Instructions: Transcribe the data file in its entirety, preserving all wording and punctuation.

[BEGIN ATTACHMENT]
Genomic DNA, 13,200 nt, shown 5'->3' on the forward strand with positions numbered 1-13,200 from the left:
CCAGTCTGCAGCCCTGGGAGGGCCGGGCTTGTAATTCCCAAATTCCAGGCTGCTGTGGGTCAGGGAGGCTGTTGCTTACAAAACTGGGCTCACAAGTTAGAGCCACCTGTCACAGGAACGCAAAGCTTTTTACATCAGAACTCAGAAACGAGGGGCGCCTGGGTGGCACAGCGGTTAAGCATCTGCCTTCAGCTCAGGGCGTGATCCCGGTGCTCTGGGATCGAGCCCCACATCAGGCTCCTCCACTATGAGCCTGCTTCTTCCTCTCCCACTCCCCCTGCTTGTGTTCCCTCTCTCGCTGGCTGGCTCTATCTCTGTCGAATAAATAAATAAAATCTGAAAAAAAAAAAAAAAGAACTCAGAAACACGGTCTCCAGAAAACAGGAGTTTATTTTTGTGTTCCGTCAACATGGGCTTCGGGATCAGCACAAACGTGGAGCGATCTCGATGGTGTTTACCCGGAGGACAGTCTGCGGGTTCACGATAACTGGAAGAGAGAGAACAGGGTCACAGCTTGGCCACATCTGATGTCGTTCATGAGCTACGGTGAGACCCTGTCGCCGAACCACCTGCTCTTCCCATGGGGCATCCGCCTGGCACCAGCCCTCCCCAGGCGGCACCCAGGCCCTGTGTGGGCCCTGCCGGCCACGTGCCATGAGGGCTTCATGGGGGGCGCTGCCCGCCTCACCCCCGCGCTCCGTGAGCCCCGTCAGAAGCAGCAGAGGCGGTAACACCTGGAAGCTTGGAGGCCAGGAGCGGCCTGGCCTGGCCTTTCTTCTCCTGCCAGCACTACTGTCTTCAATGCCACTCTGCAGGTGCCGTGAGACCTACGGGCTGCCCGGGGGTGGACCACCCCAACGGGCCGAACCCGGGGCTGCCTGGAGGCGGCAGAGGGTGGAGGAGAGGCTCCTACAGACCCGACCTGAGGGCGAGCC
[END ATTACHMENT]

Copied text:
Genomic DNA, 13,200 nt, shown 5'->3' on the forward strand with positions numbered 1-13,200 from the left:
CCAGTCTGCAGCCCTGGGAGGGCCGGGCTTGTAATTCCCAAATTCCAGGCTGCTGTGGGTCAGGGAGGCTGTTGCTTACAAAACTGGGCTCACAAGTTAGAGCCACCTGTCACAGGAACGCAAAGCTTTTTACATCAGAACTCAGAAACGAGGGGCGCCTGGGTGGCACAGCGGTTAAGCATCTGCCTTCAGCTCAGGGCGTGATCCCGGTGCTCTGGGATCGAGCCCCACATCAGGCTCCTCCACTATGAGCCTGCTTCTTCCTCTCCCACTCCCCCTGCTTGTGTTCCCTCTCTCGCTGGCTGGCTCTATCTCTGTCGAATAAATAAATAAAATCTGAAAAAAAAAAAAAAAGAACTCAGAAACACGGTCTCCAGAAAACAGGAGTTTATTTTTGTGTTCCGTCAACATGGGCTTCGGGATCAGCACAAACGTGGAGCGATCTCGATGGTGTTTACCCGGAGGACAGTCTGCGGGTTCACGATAACTGGAAGAGAGAGAACAGGGTCACAGCTTGGCCACATCTGATGTCGTTCATGAGCTACGGTGAGACCCTGTCGCCGAACCACCTGCTCTTCCCATGGGGCATCCGCCTGGCACCAGCCCTCCCCAGGCGGCACCCAGGCCCTGTGTGGGCCCTGCCGGCCACGTGCCATGAGGGCTTCATGGGGGGCGCTGCCCGCCTCACCCCCGCGCTCCGTGAGCCCCGTCAGAAGCAGCAGAGGCGGTAACACCTGGAAGCTTGGAGGCCAGGAGCGGCCTGGCCTGGCCTTTCTTCTCCTGCCAGCACTACTGTCTTCAATGCCACTCTGCAGGTGCCGTGAGACCTACGGGCTGCCCGGGGGTGGACCACCCCAACGGGCCGAACCCGGGGCTGCCTGGAGGCGGCAGAGGGTGGAGGAGAGGCTCCTACAGACCCGACCTGAGGGCGAGCC